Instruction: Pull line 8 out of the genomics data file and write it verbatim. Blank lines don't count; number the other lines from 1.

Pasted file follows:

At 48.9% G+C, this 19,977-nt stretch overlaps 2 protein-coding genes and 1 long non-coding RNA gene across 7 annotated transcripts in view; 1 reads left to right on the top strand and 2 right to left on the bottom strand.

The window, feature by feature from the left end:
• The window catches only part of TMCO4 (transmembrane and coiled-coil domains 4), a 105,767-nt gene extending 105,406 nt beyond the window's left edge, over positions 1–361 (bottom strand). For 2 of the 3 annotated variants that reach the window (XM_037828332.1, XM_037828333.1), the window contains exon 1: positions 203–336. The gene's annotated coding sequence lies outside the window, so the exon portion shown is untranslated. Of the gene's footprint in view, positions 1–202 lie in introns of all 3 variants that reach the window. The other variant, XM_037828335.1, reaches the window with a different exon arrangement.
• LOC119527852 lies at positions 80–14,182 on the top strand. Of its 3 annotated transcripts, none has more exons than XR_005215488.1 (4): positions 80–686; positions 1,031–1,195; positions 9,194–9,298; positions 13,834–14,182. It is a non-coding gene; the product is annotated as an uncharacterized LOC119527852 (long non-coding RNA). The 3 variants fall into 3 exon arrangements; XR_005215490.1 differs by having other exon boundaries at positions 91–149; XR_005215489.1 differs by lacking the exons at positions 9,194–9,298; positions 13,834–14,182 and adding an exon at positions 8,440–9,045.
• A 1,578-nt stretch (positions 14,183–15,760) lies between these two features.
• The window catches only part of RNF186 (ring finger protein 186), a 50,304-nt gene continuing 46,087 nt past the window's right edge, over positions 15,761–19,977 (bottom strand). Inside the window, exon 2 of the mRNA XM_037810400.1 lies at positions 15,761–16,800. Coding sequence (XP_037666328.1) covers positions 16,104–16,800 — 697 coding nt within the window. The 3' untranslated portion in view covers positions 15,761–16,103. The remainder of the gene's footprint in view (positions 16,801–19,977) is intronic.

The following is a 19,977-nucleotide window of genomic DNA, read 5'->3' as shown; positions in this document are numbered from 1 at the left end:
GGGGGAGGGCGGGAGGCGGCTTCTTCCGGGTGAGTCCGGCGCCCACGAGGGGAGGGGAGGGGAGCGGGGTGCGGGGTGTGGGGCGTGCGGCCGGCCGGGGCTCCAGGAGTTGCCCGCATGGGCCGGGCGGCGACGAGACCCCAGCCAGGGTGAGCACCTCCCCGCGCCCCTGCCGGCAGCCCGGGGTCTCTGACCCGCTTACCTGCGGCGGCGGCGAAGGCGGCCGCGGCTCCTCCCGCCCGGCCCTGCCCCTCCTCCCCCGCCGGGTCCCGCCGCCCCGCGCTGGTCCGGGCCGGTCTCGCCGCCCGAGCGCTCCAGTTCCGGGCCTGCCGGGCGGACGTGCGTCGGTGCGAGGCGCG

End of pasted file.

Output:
GGGGGAGGGCGGGAGGCGGCTTCTTCCGGGTGAGTCCGGCGCCCACGAGGGGAGGGGAGGGGAGCGGGGTGCGGGGTGTGGGGCGTGCGGCCGGCCGGGGCTCCAGGAGTTGCCCGCATGGGCCGGGCGGCGACGAGACCCCAGCCAGGGTGAGCACCTCCCCGCGCCCCTGCCGGCAGCCCGGGGTCTCTGACCCGCTTACCTGCGGCGGCGGCGAAGGCGGCCGCGGCTCCTCCCGCCCGGCCCTGCCCCTCCTCCCCCGCCGGGTCCCGCCGCCCCGCGCTGGTCCGGGCCGGTCTCGCCGCCCGAGCGCTCCAGTTCCGGGCCTGCCGGGCGGACGTGCGTCGGTGCGAGGCGCG